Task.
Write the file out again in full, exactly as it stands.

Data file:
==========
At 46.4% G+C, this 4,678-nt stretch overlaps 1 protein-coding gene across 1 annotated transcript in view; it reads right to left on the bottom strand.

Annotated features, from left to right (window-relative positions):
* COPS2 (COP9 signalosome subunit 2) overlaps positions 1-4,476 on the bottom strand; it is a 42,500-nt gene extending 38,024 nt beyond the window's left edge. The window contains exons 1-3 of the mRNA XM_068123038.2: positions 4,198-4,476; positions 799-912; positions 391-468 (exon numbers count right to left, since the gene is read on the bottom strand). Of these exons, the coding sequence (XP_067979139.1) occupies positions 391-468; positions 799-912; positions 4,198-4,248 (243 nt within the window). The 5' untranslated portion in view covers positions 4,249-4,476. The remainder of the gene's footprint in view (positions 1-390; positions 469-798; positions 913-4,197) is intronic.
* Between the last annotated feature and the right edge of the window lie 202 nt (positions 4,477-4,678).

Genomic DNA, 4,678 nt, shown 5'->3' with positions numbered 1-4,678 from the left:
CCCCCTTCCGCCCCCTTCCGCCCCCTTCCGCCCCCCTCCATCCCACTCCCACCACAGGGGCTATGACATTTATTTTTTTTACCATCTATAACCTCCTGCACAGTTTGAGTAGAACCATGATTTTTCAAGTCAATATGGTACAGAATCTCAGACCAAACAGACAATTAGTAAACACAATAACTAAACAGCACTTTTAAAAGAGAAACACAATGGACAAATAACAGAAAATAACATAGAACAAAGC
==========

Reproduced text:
At 46.4% G+C, this 4,678-nt stretch overlaps 1 protein-coding gene across 1 annotated transcript in view; it reads right to left on the bottom strand.

Annotated features, from left to right (window-relative positions):
* COPS2 (COP9 signalosome subunit 2) overlaps positions 1-4,476 on the bottom strand; it is a 42,500-nt gene extending 38,024 nt beyond the window's left edge. The window contains exons 1-3 of the mRNA XM_068123038.2: positions 4,198-4,476; positions 799-912; positions 391-468 (exon numbers count right to left, since the gene is read on the bottom strand). Of these exons, the coding sequence (XP_067979139.1) occupies positions 391-468; positions 799-912; positions 4,198-4,248 (243 nt within the window). The 5' untranslated portion in view covers positions 4,249-4,476. The remainder of the gene's footprint in view (positions 1-390; positions 469-798; positions 913-4,197) is intronic.
* Between the last annotated feature and the right edge of the window lie 202 nt (positions 4,477-4,678).

Genomic DNA, 4,678 nt, shown 5'->3' with positions numbered 1-4,678 from the left:
CCCCCTTCCGCCCCCTTCCGCCCCCTTCCGCCCCCCTCCATCCCACTCCCACCACAGGGGCTATGACATTTATTTTTTTTACCATCTATAACCTCCTGCACAGTTTGAGTAGAACCATGATTTTTCAAGTCAATATGGTACAGAATCTCAGACCAAACAGACAATTAGTAAACACAATAACTAAACAGCACTTTTAAAAGAGAAACACAATGGACAAATAACAGAAAATAACATAGAACAAAGC